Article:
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Temperatures are expected to drop to 20 degrees below zero at night and the group will be crossing polar bear country.
“If you see a polar bear, consider yourself prey,” Ripken said.
The expedition will bring bear bangers, whose noisy clang is supposed to dissuade the bears.
“He’s a master teacher,” Centennial Principal Tom Breuning said of Ripken. “For us, he’s a role model for kids.
“It’s taking geography and putting it in real-life applications. When he is there, he will be using his iPad and he will be communicating back to his classroom. For us it’s a win-win.”
Looking beyond the map
For Ripken, adventure learning is one way he’s changing how his students view geography, which is a required course for ninth-graders at Centennial.
Sometimes, you’ve got to look beyond the map, he says.
“It’s not just about physical features and the location of cities, it’s about human connections. It’s a major curriculum change over the last 11 years.
“If I had my choice, we’d board a bus. We’d be going out into the world. … It’s just not possible, so I do my best to bring the world to them.”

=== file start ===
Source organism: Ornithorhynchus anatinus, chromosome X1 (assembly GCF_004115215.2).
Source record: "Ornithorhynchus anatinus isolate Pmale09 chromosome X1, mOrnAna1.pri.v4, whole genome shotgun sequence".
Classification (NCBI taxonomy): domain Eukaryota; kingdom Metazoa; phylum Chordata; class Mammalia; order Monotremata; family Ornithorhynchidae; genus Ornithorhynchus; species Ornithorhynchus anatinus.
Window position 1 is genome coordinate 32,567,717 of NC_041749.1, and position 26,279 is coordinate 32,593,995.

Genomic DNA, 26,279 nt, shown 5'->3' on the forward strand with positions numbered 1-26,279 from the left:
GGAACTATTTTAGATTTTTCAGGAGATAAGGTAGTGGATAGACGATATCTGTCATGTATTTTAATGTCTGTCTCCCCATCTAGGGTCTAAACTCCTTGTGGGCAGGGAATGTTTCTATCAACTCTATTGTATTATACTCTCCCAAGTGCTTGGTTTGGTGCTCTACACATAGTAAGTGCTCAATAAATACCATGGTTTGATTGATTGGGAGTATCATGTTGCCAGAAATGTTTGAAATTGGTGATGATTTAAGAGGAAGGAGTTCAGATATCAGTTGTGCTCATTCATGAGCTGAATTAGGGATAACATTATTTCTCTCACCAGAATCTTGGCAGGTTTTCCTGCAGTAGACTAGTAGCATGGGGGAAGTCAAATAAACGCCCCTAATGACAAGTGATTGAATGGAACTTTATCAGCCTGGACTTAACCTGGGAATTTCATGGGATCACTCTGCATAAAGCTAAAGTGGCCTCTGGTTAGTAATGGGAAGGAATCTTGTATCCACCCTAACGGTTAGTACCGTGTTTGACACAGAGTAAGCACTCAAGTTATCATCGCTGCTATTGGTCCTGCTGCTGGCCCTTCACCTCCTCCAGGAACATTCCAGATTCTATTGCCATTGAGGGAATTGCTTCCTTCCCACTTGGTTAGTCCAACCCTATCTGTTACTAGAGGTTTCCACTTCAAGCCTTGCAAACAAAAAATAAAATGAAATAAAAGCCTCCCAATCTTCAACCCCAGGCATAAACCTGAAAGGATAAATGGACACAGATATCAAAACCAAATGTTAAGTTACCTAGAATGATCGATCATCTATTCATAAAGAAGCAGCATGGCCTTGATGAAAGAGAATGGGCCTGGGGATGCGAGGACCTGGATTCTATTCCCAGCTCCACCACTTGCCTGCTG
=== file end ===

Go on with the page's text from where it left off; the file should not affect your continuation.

Ripken has figured out ways to bring some of that humanity into the classroom even during semesters when he’s not globe-trotting.
He teaches a unit on the geography of happiness, in which students theorize about how things such as wealth, family connections and weather contribute to happiness. The student brainstorm, research and map their best hypotheses. Then they compare it to a Dutch researcher’s findings.
Ripken also teaches a unit on urbanization and smart growth.
“We really take into account population patterns, the issues of development. We look at the existing physical environment and cultural patterns,” he said. “Students now see the links between geography and people.”
You can follow the adventure at http://n60.co/
Shannon Prather • 612-673-4804